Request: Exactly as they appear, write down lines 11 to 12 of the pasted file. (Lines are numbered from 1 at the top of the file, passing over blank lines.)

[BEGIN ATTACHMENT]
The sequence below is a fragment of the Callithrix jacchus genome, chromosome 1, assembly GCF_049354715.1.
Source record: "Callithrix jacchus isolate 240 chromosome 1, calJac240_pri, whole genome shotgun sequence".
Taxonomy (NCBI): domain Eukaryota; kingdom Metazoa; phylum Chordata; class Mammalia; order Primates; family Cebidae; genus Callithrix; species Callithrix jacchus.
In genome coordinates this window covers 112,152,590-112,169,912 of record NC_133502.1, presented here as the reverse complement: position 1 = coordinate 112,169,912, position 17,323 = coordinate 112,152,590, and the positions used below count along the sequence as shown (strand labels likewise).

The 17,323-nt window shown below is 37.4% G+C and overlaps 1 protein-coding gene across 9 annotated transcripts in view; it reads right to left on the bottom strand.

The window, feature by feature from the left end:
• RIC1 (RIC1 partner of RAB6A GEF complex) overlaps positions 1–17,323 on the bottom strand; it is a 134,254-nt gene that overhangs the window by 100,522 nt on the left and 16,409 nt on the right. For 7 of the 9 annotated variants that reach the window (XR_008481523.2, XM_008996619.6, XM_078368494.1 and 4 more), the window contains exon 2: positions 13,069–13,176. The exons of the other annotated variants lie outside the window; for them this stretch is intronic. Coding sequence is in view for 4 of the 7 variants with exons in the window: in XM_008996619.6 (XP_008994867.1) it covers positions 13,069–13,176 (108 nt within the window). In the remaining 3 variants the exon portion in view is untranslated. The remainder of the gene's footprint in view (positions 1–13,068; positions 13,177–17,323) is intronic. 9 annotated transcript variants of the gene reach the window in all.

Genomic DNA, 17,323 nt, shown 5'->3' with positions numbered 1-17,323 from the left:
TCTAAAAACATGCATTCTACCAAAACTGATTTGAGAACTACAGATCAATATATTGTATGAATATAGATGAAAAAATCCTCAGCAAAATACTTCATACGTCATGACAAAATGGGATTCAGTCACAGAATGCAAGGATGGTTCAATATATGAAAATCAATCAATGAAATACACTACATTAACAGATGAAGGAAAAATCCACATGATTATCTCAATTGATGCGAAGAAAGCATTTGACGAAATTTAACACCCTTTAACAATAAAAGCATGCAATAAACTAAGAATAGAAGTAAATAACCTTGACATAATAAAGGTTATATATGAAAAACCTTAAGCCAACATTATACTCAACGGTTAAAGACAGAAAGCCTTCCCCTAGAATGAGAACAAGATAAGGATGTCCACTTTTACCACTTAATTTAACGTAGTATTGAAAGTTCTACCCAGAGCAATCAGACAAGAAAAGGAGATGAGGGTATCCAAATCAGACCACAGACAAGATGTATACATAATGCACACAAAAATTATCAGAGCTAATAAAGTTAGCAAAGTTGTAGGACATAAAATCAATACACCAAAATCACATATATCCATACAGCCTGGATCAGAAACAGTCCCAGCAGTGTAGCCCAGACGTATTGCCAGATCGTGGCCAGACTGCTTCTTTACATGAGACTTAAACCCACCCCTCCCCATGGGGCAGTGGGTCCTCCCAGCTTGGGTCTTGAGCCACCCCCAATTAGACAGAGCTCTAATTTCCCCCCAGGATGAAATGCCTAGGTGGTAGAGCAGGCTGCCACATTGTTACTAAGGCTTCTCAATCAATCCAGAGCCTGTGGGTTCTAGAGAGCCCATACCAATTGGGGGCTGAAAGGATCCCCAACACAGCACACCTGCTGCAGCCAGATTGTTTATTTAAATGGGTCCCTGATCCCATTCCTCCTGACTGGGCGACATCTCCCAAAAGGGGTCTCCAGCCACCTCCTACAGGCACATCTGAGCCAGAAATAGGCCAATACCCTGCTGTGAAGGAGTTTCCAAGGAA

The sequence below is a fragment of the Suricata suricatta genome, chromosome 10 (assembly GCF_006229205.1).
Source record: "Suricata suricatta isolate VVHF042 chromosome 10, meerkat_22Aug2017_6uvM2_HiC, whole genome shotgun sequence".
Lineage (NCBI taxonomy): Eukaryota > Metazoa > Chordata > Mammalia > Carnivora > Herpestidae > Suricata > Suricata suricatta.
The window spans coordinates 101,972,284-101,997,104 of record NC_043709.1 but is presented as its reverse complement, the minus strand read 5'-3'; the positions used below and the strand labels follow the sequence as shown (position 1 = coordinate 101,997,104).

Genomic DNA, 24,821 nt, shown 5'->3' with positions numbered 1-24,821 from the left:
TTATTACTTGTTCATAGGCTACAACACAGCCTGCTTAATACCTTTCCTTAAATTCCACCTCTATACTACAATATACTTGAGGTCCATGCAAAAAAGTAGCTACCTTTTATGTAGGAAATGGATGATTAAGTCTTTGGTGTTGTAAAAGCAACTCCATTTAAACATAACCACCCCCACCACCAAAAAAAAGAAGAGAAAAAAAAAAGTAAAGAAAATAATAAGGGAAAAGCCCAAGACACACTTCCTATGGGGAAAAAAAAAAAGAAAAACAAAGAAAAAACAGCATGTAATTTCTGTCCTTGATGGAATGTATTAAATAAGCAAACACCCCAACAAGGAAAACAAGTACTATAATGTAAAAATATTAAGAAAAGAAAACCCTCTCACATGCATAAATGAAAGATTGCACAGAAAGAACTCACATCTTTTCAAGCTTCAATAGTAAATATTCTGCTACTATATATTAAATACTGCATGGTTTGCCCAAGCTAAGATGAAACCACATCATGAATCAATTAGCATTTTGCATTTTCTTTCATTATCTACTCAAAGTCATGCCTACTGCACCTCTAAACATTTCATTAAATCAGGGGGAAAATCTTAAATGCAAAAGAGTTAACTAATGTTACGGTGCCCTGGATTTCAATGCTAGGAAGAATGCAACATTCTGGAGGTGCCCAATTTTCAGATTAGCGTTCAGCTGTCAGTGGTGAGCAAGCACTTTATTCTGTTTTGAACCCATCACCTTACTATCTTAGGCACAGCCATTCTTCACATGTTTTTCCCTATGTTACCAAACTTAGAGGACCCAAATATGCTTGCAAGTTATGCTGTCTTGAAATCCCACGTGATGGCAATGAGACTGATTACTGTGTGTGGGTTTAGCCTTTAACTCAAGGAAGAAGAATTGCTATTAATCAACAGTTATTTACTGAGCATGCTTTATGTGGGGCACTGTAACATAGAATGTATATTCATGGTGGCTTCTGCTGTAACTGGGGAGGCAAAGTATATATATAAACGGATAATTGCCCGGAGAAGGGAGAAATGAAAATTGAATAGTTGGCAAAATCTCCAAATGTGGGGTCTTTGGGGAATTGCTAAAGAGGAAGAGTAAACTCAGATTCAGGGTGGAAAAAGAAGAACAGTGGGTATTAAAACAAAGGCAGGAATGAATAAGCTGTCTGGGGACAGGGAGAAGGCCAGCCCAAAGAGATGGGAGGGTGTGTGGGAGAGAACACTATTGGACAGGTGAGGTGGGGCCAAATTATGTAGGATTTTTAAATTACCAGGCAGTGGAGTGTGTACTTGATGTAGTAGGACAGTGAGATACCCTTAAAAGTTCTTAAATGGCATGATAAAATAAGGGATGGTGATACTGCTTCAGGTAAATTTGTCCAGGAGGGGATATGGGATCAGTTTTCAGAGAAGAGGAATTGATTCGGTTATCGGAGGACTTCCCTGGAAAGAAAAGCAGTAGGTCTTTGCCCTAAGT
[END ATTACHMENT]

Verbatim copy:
Source record: "Suricata suricatta isolate VVHF042 chromosome 10, meerkat_22Aug2017_6uvM2_HiC, whole genome shotgun sequence".
Lineage (NCBI taxonomy): Eukaryota > Metazoa > Chordata > Mammalia > Carnivora > Herpestidae > Suricata > Suricata suricatta.